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What are some defenses to the crime of burglary?


Residents of Upper Marlboro may have seen crime dramas on popular television shows and movies showing someone kicking down a door to enter a building and steal something. The crime of burglary, however, can be subtler than that.

In general, a crime will be considered to be a burglary if three elements are met. First, there must be a "breaking and entering" that is not authorized. Second, the breaking and entering must be into a structure such as a building that is occupied. Third, the accused must have meant to commit some sort crime in the building. These elements may seem rather clear-cut, but in actuality there are a number of defense arguments that can be made when one is facing burglary charges.

One defense to burglary -- or any crime, for that matter -- is actual innocence. Keep in mind that it is the burden of the prosecution to show that the accused committed the crime beyond a reasonable doubt. When it comes to burglary, if there is some reason -- any reason -- to doubt that the accused committed the crime, the accused cannot be found guilty. The accused may have an alibi, or the forensic evidence may work in the accused's favor.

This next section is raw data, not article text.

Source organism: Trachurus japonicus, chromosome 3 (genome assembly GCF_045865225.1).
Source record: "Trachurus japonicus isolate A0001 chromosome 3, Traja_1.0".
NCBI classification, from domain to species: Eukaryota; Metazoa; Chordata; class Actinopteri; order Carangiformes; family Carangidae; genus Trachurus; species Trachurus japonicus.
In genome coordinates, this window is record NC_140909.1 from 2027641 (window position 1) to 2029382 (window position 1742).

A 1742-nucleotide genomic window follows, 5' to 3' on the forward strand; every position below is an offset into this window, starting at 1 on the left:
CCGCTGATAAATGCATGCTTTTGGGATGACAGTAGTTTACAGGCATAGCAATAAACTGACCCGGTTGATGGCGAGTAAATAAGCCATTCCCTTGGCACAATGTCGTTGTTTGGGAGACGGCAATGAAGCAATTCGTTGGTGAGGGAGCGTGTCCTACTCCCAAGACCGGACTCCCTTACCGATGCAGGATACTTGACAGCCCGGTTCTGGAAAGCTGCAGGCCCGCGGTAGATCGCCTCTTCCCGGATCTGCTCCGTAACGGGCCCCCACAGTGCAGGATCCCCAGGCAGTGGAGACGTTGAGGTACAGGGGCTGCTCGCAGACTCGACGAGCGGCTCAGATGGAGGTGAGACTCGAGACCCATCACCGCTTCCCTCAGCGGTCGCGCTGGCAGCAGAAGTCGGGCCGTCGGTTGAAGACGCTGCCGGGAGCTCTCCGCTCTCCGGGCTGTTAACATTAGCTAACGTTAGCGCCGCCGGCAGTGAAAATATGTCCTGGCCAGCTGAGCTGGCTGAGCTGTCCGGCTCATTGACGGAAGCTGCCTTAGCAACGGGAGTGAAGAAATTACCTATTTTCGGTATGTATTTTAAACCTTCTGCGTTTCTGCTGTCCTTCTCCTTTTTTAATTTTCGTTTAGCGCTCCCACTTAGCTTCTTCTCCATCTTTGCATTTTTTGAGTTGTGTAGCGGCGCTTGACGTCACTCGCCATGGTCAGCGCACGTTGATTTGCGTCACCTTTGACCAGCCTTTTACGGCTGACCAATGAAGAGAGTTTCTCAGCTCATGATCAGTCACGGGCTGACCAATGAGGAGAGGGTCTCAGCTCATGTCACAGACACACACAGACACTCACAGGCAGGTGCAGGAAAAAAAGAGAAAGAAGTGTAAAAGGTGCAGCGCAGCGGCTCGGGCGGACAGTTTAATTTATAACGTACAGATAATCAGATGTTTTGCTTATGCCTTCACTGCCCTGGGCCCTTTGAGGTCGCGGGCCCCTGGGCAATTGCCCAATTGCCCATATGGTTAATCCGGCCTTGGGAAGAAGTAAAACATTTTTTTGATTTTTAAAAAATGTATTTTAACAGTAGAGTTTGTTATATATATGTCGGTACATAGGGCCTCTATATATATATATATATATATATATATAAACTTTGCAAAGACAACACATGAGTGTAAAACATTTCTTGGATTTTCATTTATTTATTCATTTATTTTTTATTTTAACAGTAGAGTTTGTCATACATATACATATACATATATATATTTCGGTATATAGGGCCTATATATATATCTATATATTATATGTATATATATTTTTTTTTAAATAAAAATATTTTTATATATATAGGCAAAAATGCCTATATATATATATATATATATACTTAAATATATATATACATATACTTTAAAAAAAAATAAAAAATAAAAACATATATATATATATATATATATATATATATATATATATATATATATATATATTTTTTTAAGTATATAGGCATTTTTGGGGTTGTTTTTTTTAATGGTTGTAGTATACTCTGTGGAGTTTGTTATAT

There are also affirmative defenses to the crime of burglary. The accused can argue that they had the property owner's permission to be on the property, and therefore cannot meet all three elements of the crime of burglary, as there was no unauthorized breaking and entering. Or, the accused can argue that they did not have any intention to do anything illegal inside the building. Entrapment can also be argued as a defense to the crime of burglary, although it can be very hard to prove entrapment took place.

In the end, those accused of burglary should not despair. There are arguments that can be made in their favor, and one of the cornerstones of our nation's criminal justice system is that everyone is innocent until proven guilty. Those who are accused of burglary or other felonies may want to work with a defense attorney when building their case.

Source: FindLaw, "Burglary Defenses," Accessed April 17, 2017

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